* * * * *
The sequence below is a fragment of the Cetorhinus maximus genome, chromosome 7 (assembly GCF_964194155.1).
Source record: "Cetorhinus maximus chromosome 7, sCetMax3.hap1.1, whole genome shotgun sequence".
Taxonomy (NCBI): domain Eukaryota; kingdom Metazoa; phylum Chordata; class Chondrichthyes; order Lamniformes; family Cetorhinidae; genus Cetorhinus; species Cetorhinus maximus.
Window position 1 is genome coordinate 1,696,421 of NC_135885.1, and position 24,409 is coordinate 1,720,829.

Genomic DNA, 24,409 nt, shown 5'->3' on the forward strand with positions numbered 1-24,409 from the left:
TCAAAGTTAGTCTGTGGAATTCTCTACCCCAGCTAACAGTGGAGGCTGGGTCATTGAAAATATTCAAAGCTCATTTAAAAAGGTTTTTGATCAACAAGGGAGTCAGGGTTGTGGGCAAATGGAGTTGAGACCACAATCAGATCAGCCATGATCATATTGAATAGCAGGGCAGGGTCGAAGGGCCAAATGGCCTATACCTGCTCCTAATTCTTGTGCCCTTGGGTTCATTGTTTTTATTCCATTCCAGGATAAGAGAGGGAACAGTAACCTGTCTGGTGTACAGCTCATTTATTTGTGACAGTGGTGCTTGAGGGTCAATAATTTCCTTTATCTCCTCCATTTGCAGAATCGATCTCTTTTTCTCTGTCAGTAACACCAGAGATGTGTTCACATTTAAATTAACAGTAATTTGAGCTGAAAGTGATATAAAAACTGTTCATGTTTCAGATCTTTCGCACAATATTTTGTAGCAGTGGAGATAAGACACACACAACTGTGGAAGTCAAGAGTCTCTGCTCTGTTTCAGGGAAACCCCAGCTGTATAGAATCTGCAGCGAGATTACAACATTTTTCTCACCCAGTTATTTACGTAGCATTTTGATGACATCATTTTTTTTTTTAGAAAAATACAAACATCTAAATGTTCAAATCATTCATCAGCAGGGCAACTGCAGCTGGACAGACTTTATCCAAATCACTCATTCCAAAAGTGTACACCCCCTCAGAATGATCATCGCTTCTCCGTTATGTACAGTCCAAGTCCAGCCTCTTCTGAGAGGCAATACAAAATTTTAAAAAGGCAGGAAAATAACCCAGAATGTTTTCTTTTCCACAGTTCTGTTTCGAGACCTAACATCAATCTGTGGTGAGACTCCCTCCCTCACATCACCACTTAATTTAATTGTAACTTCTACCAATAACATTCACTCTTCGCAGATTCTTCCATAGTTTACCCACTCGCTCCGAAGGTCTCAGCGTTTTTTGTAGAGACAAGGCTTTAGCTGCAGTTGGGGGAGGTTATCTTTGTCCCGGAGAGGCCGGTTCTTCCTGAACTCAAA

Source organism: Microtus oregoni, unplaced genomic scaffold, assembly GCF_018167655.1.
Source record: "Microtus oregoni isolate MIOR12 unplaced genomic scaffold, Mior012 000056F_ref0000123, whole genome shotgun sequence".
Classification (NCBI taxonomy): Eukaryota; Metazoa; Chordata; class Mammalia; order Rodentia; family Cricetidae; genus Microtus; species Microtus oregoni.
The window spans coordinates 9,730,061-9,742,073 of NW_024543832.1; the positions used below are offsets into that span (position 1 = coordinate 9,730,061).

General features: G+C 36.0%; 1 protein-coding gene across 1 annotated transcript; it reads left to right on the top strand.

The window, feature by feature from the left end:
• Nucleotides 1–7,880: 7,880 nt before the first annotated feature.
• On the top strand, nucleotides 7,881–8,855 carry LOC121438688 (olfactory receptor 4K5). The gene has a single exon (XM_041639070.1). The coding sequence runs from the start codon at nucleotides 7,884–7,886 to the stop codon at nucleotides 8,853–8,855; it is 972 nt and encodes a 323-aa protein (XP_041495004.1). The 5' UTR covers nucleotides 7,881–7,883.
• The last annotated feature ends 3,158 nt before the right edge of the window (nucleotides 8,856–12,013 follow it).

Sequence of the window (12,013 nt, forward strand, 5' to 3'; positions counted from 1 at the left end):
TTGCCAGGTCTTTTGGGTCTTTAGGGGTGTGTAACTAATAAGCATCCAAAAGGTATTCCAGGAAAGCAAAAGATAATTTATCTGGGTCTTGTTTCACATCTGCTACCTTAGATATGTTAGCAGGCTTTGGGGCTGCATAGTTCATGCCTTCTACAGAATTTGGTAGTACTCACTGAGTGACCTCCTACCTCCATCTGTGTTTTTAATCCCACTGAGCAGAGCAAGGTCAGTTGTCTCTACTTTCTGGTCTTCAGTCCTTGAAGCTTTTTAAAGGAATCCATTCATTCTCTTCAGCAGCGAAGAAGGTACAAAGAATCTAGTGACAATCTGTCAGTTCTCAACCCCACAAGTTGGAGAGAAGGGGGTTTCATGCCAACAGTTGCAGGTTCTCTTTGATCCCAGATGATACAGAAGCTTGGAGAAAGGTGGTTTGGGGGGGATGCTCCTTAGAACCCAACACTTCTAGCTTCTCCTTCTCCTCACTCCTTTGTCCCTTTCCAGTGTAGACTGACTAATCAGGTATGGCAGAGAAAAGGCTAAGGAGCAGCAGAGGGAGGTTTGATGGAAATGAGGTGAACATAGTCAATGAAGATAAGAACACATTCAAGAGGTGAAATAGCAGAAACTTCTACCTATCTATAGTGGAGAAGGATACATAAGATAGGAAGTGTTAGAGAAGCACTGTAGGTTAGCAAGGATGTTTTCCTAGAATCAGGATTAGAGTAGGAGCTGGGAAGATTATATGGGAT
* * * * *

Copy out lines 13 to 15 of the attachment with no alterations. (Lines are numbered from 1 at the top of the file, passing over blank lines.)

• Nucleotides 1–7,880: 7,880 nt before the first annotated feature.
• On the top strand, nucleotides 7,881–8,855 carry LOC121438688 (olfactory receptor 4K5). The gene has a single exon (XM_041639070.1). The coding sequence runs from the start codon at nucleotides 7,884–7,886 to the stop codon at nucleotides 8,853–8,855; it is 972 nt and encodes a 323-aa protein (XP_041495004.1). The 5' UTR covers nucleotides 7,881–7,883.
• The last annotated feature ends 3,158 nt before the right edge of the window (nucleotides 8,856–12,013 follow it).